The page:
I think that is not at all likely.  There are no mentions in any records of Cherokee women leaving their homes to go anywhere with white men.  They had no reason to- Cherokee were matrilineal, the home belonged to the  woman. Women married whom they pleased for as long as they pleased.  A woman who left her clan family would cease to  exist.  White men who had Cherokee wives lived with them in the Cherokee Nation, not vice versa because the wives had what the men needed - an “in” with the tribe for trade and/or access to land.  A white man didn’t have much to offer beyond trade goods or a skill the Cherokee lacked like milling.  That’s not to say it never, ever happened, but if it did it was rare.  No one has yet identified the parents of John Mansell, but none of the William Mansells of the right age have been shown to have any Cherokee connection.  By the time William Mansell married the Cherokee were reduced to a very small land area. White men didn’t just pass through the Cherokee Nation and pick up a wife as they passed through.  Enslavement of Cherokee ended early in the 18th century.  And the South was racist.  Mixed race people were not welcome most places.
The two William Mansells attached to Morning Dove are exactly why I created this thread.  

We need to carefully document each William to determine which one was the Presley ancestor.

But I'm now concerned because Kathie is pointing out that we have not even found/confirmed the parents of John Mansell.  So that appears to be an important task at hand as well.

Mourning Flowers born South Carolina, died Alabama, is a man, wife Celia

Alabama, Marriages, Deaths, Wills, Court, and Other Records, 1784-1920

Name: Mourning Flowers
Will/Court Date: 1830
Will/Court Location: Greenville, South Carolina
Roll #: 10
Archive Collection #: SG031411
Name Range: Donaldson - Evam
Source Citation: Alabama Department of Archives and History; Montgomery, Alabama
That's a different person, actually a man named [James] Morning Flowers.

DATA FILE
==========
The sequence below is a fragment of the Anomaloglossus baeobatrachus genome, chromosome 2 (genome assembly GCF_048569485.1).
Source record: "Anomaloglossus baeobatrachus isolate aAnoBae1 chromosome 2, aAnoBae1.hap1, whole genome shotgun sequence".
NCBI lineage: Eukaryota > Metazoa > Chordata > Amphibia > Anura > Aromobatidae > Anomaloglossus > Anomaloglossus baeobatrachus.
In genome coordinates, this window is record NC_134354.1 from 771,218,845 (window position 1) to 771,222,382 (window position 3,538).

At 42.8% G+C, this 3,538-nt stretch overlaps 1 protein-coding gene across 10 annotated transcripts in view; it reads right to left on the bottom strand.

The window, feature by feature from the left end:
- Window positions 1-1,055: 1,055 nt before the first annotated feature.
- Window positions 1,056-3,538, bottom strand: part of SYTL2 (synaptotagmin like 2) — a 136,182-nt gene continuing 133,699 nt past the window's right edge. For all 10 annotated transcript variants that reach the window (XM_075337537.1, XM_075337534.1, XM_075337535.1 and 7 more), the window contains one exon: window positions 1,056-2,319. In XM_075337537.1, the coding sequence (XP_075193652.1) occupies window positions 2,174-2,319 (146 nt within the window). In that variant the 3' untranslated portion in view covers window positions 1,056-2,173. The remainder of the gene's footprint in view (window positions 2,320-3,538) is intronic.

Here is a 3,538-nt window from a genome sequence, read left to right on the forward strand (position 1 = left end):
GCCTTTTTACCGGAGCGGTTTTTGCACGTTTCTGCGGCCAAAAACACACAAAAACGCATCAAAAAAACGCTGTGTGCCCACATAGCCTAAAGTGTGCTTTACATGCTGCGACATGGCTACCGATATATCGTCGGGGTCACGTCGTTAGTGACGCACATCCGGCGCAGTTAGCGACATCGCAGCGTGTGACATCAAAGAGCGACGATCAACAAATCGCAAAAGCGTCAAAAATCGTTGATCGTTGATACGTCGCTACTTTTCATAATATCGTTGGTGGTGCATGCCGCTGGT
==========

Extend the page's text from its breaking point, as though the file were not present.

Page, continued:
Possible sources, reliability unknown

South Carolina Magazine of Ancestral Research, Vol 3, # 1

 The Heritage of Covington County, Alabama. 

I think the Covington Mansells are probably unrelated, or at least not directly related.  Lots of same names, were in Alabama during the same time period, but Covington is down by the Gulf Coast.  I've been trying to confirm the supposed Mansell land claim in Marion County, but can't find any land patents there until the 1850's.  James J. Mansell, apparently a son of John and grandson of William, obtained patents there.
under MANCIL/MANCILL/MANSEL/MANSELL

there are in Ancestry, only land records

I found no wills for any spelling
Thanks you two for working on this.

I have ordered the Carol Hicks book/booklet. She was the secretary for the Presley (var. spellings) family association and did a bunch of research that she compiled in the mid 1990s. Based on my review of the association's newsletters, we should expect decent sourcing.

There may be another source for this line:

Julian C. Riley, The Roots of Elvis Presley, Phantom Printworks, LLC, 2010, p. ??, citing... ? Available for purchase at Amazon; copy also apparently available at Tombigbee Regional Library System, West Point, MS

I have found quite a lot of her material from the newsletters posted on line and it all related to the Presleys.  She does appear to be a reliable researcher, so if she includes information on the Mansells that may also be worthwhile.  The often-cited “Gladys and Elvis” book (by a different author) is not sourced or reliable.
I did considerable research on the Presley lines last year.